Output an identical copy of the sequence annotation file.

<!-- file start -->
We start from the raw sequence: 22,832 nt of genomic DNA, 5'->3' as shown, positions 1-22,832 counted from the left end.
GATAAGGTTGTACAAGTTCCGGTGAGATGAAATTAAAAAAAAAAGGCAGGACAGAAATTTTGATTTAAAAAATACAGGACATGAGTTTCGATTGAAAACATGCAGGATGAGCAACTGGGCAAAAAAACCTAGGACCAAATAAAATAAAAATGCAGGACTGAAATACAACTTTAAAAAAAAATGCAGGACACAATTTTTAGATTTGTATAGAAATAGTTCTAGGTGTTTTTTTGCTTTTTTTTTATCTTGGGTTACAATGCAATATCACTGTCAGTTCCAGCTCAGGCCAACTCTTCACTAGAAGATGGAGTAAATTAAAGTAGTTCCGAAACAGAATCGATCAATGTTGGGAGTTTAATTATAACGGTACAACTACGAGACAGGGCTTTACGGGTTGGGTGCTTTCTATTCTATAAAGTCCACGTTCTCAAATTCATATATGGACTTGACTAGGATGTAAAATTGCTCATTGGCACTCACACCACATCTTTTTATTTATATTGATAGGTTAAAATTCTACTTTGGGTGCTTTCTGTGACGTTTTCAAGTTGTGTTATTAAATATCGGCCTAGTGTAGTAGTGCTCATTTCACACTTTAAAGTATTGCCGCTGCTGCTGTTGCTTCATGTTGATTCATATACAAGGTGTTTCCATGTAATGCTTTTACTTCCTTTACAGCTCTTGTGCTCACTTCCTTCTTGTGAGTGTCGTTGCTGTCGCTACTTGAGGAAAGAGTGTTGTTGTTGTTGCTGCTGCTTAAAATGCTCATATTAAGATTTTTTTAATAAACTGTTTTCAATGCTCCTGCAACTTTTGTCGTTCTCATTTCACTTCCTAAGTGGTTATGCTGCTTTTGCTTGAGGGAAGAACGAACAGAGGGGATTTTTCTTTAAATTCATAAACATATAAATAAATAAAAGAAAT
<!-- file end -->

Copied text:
We start from the raw sequence: 22,832 nt of genomic DNA, 5'->3' as shown, positions 1-22,832 counted from the left end.
GATAAGGTTGTACAAGTTCCGGTGAGATGAAATTAAAAAAAAAAGGCAGGACAGAAATTTTGATTTAAAAAATACAGGACATGAGTTTCGATTGAAAACATGCAGGATGAGCAACTGGGCAAAAAAACCTAGGACCAAATAAAATAAAAATGCAGGACTGAAATACAACTTTAAAAAAAAATGCAGGACACAATTTTTAGATTTGTATAGAAATAGTTCTAGGTGTTTTTTTGCTTTTTTTTTATCTTGGGTTACAATGCAATATCACTGTCAGTTCCAGCTCAGGCCAACTCTTCACTAGAAGATGGAGTAAATTAAAGTAGTTCCGAAACAGAATCGATCAATGTTGGGAGTTTAATTATAACGGTACAACTACGAGACAGGGCTTTACGGGTTGGGTGCTTTCTATTCTATAAAGTCCACGTTCTCAAATTCATATATGGACTTGACTAGGATGTAAAATTGCTCATTGGCACTCACACCACATCTTTTTATTTATATTGATAGGTTAAAATTCTACTTTGGGTGCTTTCTGTGACGTTTTCAAGTTGTGTTATTAAATATCGGCCTAGTGTAGTAGTGCTCATTTCACACTTTAAAGTATTGCCGCTGCTGCTGTTGCTTCATGTTGATTCATATACAAGGTGTTTCCATGTAATGCTTTTACTTCCTTTACAGCTCTTGTGCTCACTTCCTTCTTGTGAGTGTCGTTGCTGTCGCTACTTGAGGAAAGAGTGTTGTTGTTGTTGCTGCTGCTTAAAATGCTCATATTAAGATTTTTTTAATAAACTGTTTTCAATGCTCCTGCAACTTTTGTCGTTCTCATTTCACTTCCTAAGTGGTTATGCTGCTTTTGCTTGAGGGAAGAACGAACAGAGGGGATTTTTCTTTAAATTCATAAACATATAAATAAATAAAAGAAAT